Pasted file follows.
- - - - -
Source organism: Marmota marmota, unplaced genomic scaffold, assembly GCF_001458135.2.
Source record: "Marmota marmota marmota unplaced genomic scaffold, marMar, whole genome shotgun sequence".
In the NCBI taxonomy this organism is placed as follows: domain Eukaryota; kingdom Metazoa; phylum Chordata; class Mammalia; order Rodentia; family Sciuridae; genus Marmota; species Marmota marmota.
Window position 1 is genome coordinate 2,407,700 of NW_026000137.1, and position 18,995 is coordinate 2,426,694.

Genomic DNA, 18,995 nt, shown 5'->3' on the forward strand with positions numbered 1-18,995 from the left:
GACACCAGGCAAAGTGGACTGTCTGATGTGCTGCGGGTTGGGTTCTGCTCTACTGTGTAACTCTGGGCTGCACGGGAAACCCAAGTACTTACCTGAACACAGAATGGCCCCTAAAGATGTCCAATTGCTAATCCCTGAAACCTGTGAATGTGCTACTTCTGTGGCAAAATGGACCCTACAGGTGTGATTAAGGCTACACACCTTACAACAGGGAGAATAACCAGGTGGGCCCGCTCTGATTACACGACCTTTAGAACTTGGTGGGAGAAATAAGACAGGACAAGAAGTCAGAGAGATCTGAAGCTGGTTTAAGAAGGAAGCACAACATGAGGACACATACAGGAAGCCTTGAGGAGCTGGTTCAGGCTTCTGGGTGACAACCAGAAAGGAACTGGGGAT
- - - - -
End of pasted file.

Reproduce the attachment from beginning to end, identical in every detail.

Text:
Source organism: Marmota marmota, unplaced genomic scaffold, assembly GCF_001458135.2.
Source record: "Marmota marmota marmota unplaced genomic scaffold, marMar, whole genome shotgun sequence".
In the NCBI taxonomy this organism is placed as follows: domain Eukaryota; kingdom Metazoa; phylum Chordata; class Mammalia; order Rodentia; family Sciuridae; genus Marmota; species Marmota marmota.
Window position 1 is genome coordinate 2,407,700 of NW_026000137.1, and position 18,995 is coordinate 2,426,694.

Genomic DNA, 18,995 nt, shown 5'->3' on the forward strand with positions numbered 1-18,995 from the left:
GACACCAGGCAAAGTGGACTGTCTGATGTGCTGCGGGTTGGGTTCTGCTCTACTGTGTAACTCTGGGCTGCACGGGAAACCCAAGTACTTACCTGAACACAGAATGGCCCCTAAAGATGTCCAATTGCTAATCCCTGAAACCTGTGAATGTGCTACTTCTGTGGCAAAATGGACCCTACAGGTGTGATTAAGGCTACACACCTTACAACAGGGAGAATAACCAGGTGGGCCCGCTCTGATTACACGACCTTTAGAACTTGGTGGGAGAAATAAGACAGGACAAGAAGTCAGAGAGATCTGAAGCTGGTTTAAGAAGGAAGCACAACATGAGGACACATACAGGAAGCCTTGAGGAGCTGGTTCAGGCTTCTGGGTGACAACCAGAAAGGAACTGGGGAT